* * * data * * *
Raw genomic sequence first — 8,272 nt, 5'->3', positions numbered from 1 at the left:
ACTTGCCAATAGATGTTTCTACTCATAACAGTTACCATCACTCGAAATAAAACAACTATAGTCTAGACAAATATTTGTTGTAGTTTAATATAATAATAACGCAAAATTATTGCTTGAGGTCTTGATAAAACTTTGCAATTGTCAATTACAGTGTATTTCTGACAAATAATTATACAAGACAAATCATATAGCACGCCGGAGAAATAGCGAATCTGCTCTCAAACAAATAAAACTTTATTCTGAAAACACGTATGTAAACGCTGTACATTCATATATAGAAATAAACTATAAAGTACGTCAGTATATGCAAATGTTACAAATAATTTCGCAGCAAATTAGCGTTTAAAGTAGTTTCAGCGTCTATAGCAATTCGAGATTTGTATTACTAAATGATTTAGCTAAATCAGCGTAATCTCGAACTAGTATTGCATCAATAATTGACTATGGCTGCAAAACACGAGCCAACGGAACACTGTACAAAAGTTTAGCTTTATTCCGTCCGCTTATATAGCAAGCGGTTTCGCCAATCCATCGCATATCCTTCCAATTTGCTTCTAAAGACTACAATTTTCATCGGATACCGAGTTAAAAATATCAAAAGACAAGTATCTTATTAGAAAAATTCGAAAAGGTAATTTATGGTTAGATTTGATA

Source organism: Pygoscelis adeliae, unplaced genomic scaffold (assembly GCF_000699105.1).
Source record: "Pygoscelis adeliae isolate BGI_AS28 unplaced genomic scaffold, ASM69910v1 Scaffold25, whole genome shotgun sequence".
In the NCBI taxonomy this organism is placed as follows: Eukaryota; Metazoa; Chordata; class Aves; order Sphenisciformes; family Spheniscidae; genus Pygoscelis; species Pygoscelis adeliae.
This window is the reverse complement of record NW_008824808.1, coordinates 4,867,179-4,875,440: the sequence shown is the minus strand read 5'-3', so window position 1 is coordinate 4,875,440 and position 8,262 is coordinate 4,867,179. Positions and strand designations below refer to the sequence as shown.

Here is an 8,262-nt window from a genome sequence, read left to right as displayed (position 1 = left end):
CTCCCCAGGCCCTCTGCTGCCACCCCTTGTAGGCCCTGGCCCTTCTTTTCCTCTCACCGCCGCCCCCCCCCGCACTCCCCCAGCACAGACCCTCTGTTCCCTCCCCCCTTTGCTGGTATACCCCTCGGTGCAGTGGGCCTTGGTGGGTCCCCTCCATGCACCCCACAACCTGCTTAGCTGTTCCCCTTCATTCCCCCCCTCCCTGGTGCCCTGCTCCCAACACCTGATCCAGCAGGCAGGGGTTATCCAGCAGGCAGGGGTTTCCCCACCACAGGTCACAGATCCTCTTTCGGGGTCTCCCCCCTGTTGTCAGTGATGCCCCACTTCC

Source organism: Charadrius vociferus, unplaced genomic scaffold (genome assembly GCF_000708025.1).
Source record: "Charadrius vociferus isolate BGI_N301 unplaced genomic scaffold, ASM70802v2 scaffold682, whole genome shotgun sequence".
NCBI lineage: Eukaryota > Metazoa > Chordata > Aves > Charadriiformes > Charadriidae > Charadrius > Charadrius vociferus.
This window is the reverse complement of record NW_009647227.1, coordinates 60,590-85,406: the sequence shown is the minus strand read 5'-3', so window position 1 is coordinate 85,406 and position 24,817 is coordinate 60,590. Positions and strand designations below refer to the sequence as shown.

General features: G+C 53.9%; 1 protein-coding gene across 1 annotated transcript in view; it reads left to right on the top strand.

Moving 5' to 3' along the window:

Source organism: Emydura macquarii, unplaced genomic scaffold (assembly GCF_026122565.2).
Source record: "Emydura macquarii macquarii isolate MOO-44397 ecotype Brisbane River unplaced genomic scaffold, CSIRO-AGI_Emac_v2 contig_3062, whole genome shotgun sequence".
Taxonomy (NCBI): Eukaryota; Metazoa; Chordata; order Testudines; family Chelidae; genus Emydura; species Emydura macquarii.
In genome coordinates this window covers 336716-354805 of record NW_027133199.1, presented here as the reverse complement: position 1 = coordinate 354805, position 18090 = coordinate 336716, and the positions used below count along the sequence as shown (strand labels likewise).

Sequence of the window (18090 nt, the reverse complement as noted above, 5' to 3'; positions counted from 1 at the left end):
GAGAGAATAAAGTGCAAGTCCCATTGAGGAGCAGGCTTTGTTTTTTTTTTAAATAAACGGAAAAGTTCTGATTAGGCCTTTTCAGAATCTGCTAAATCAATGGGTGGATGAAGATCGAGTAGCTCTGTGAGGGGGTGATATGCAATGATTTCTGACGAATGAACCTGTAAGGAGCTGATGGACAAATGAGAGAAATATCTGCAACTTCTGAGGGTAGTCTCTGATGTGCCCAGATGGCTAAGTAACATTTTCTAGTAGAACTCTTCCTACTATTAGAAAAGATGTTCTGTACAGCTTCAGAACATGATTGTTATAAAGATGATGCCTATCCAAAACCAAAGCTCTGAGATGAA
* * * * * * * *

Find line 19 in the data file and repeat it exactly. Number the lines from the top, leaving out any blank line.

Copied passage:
Sequence of the window (18090 nt, the reverse complement as noted above, 5' to 3'; positions counted from 1 at the left end):